If you’re looking for an economical ring flash lighting solution the Ray Flash adapter might be right for you.

For more information, go to the website www.expoimaging.com.

Lark publishes new Magic Lantern Guides book for the Olympus E-P1

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LarkOlympus E-P1Lark Books has published Magic Lantern Guides – E-P1. The new book is authored by Frank Gallaugher, who has years of experience shooting with Olympus cameras. The book (ISBN: 1-60059-671-1) costs $14.95 and will be available November 3, 2009.

Magic Lantern books help new digital photographers take the trial and error out of using and shooting with their new cameras. No matter if you’re a beginner or more experienced photographer, Magic Lantern Guides offer practical information and smart advice, while explaining all the features of a DSLR or interchangeable lens camera, and are written in an easy to read style. The Magic Lantern Guides are easier to understand than many of the manuals that come with these types of cameras.

You can check out the website at www.larkbooks.com to find out more about this book or see the other titles that Lark Books publishes.

— Diane Berkenfeld

[Editor’s Note: Read the PictureSoup review of the Olympus E-P1 on this website.]

Camera Review: Olympus E-P1

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Text & Photos By Diane BerkenfeldOlympusEP1frontweb

Last fall, at the photokina trade fair, the bi-annual photography event held in Cologne, Germany, I had a chance to view what was at that time a non-working concept camera that Olympus had developed. Reminiscent of a Leica Rangefinder camera, the body was small yet elegant in its design. Fast-forward to the Spring of 2009 and the debut of Olympus Imaging America’s E-P1. Olympus touts the camera not as a P&S, not as an SLR, but a PEN.

The first-generation Olympus Pen camera appeared in 1959. The concepts embodied in the Pen Series eventually led to the creation of the legendary Pen F Series half-frame single lens reflex system. Check out the Wikipedia entry: http://en.wikipedia.org/wiki/Olympus_Pen to get a thorough look at the history of the Olympus Pen series cameras.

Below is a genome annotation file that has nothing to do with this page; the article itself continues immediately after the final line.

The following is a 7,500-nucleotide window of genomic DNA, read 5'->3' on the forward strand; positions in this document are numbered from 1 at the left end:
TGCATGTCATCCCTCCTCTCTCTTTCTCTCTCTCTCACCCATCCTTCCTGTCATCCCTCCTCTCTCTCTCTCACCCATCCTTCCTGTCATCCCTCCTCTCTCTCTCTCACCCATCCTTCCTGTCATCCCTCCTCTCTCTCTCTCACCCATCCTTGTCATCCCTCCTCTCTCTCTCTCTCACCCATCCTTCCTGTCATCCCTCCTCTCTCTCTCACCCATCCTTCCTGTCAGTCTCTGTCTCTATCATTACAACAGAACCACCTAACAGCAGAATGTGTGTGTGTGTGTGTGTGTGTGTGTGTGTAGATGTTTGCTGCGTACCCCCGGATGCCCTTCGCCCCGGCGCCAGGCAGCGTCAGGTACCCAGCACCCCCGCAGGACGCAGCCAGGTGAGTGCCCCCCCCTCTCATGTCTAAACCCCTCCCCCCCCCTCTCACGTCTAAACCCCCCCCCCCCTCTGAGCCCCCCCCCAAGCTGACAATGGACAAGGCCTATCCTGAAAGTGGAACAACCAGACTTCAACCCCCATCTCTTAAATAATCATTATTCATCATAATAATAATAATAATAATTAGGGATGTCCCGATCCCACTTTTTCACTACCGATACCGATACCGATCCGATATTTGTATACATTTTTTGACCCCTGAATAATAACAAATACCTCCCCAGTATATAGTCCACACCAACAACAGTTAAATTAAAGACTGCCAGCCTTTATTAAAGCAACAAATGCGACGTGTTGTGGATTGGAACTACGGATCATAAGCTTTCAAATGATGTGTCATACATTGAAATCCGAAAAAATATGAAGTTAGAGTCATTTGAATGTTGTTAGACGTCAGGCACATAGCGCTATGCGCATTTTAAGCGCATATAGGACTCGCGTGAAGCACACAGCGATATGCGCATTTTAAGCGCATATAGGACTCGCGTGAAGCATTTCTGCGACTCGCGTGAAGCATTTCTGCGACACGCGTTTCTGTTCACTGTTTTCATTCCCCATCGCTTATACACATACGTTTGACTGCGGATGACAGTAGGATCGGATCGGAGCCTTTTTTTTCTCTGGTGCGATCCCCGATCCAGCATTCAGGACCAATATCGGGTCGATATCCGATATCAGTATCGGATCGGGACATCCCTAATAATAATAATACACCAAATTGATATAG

Its retro-chic look turns heads, from tech aficionados and camera buffs to the fashion-conscious and everyday point-and-shooter.

The E-P1 is a 12.3 megapixel interchangeable lens system digital. The camera offers the quality and flexibility of a DSLR in a compact (stainless-steel) body. The camera can be described as retro-chic and is available in two versions, silver with black accent or white with tan accent. The E-P1 is the first Olympus camera in the Micro Four Thirds system format. Two lenses were introduced with the camera—the M Zuiko Digital Micro Four Thirds 14-42mm f/3.5-5.6 (28-84mm equivalent) and 17mm f/2.8 (34mm equivalent).

OlympusEP1backwebThe camera does not feature a viewfinder—optical or EVF—and that’s the one feature that I truly miss. A 3-inch LCD allows for the composition of images and video as well as playback. For the 17mm lens, an optional accessory viewfinder slips into the camera’s hot shoe. Consumers accustomed to composing and focusing using a P&S camera’s LCD won’t miss the lack of a viewfinder. The camera’s Live Control function allows menu icons to appear on the LCD—over the image you’re composing, for more seamless shooting.

You can shoot Jpeg, Raw, or Jpeg + Raw, which is how I normally shoot. The reason I like the combination of both Raw plus Jpeg is that it offers me the ability to shoot Raw and have access to all that great data, but also Jpegs so I can quickly edit through images. I also like that most cameras that offer Raw + Jpeg recording let you shoot B&W or in the case of the E-P1 by using various Art Filters but if you want to, you can always go back to the Raw file and reprocess the image without the filters or monochrome look. The way I see it, Raw + Jpeg lets you have your cake and eat it too. Images are recorded onto SD/SDHC media cards.